Make the most of what you already have on hand before placing another order with vendors, especially when it comes to perishable items. Take inventory now, even if you already have a routine schedule for your counts.
Calculate the value of those on-hand items, and prioritize their usage according to value and expiration. Access to a restaurant inventory management tool will help you get these insights much quicker than doing things manually.
Know what you have on hand that will spoil most quickly, as well as what is most expensive. Retool your recipes — like the wagyu ribeye example — to monetize those assets before they go bad. After all, reducing food waste helps you better control your restaurant food costs.
Limit your menu
In a time where every single dollar will make a difference, monitoring plate costs is more important than ever. Utilize software that offers recipe management for real-time insight into your most profitable menu items, and use the data to see what menu items are worth keeping on your menu to maximize profits right now. You may even test new recipes or family meals to evaluate for cost and profitability.
Remember to make your limited menu as delivery-friendly as possible. What items will require the least time and effort to execute? What’s easiest to pack to-go and can be reheated? Items that tend to hold up best for delivery and take-out are sandwiches and wraps, soups, salads, rice bowls, and soft-shell tacos.
Communicate with customers
Once you’re up and running with adjustments in place, be sure to let your customers know! Update your website to reflect your limited, adapted menu so customers know what’s available for purchase. Be sure to blast an announcement on social media, too, to get the news out quickly. Don’t be afraid to ask your followers to like, comment, and share your posts to get your announcement in front of more eyes.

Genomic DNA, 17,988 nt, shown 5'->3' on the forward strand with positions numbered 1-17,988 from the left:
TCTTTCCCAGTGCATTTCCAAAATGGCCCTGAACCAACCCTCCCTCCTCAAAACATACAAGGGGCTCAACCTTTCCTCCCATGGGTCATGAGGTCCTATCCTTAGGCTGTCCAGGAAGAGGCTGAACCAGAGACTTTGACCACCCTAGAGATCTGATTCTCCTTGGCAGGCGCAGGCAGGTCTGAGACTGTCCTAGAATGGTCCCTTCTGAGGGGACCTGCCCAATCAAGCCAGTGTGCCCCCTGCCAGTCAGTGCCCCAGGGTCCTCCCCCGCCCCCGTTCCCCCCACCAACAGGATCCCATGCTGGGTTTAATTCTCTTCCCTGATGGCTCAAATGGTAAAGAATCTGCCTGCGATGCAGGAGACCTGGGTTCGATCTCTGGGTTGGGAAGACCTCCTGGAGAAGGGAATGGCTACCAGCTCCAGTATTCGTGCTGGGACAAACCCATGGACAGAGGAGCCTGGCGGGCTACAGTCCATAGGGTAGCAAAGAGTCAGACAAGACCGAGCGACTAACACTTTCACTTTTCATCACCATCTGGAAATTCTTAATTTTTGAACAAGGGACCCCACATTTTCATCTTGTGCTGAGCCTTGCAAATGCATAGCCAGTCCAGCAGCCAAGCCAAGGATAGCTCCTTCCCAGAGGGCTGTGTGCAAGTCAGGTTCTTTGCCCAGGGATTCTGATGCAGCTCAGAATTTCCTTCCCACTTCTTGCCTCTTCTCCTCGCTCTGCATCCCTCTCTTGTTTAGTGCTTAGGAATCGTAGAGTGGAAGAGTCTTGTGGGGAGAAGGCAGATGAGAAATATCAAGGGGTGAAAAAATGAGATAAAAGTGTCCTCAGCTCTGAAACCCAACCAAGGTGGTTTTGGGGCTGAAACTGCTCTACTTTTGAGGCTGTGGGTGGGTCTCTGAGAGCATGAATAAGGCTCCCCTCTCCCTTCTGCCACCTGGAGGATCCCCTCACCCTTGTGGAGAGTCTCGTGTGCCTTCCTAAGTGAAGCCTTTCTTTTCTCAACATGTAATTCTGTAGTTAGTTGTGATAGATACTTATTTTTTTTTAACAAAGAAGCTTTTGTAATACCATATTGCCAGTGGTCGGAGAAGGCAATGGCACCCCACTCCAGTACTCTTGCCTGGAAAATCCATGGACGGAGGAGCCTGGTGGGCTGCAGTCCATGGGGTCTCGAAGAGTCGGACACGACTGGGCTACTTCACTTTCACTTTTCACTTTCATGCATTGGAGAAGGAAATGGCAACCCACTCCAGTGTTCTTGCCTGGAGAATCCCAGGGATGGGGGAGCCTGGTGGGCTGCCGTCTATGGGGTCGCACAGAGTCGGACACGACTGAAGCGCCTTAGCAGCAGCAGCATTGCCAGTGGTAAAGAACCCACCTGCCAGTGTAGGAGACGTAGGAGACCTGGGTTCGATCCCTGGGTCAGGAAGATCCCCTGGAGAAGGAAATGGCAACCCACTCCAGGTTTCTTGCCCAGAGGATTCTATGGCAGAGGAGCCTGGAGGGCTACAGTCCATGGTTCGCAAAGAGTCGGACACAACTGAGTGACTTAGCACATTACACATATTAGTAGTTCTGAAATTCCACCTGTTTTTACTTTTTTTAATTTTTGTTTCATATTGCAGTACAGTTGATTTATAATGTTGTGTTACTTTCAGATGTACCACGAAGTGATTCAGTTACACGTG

When orders start pouring in, be sure to show your staff hard at work. Take photos of them preparing and packing orders so your customers can see that you’re there to help feed them, and give them peace of mind in seeing that all necessary safety precautions are in place.
Just because your customers might not be able to come to you for delivery or take-out doesn’t mean they don’t want to help you out! Remind your social media followers if you sell gift cards, especially if you’re offering a match program, or if you’re participating in a bond program that will allow them to get more value out of their contribution to your restaurant at a later date.
Show your appreciation
Small gestures can go a long way in getting repeat orders from your restaurant. Show your customers how much you appreciate their business by including coupons for a percentage off a future order or for a free item off your regular menu once dine-in resumes.
Want to offer something more immediate? Go with the classic approach of a handwritten thank-you note to make the gesture feel even more personal. You could even go back through your inventory and see if you have the ingredients on hand to make a low-cost treat, like cookies, to send out with every order as a special surprise.
Reach out to us
xtraCHEF is dedicated to empowering restaurant owners and operators with helpful resources to guide them through this dark time. If you have any other ideas for success or if there’s anything you’d like to see us cover on our blog, please reach out to us at COVIDemail@example.com. We’re here for you.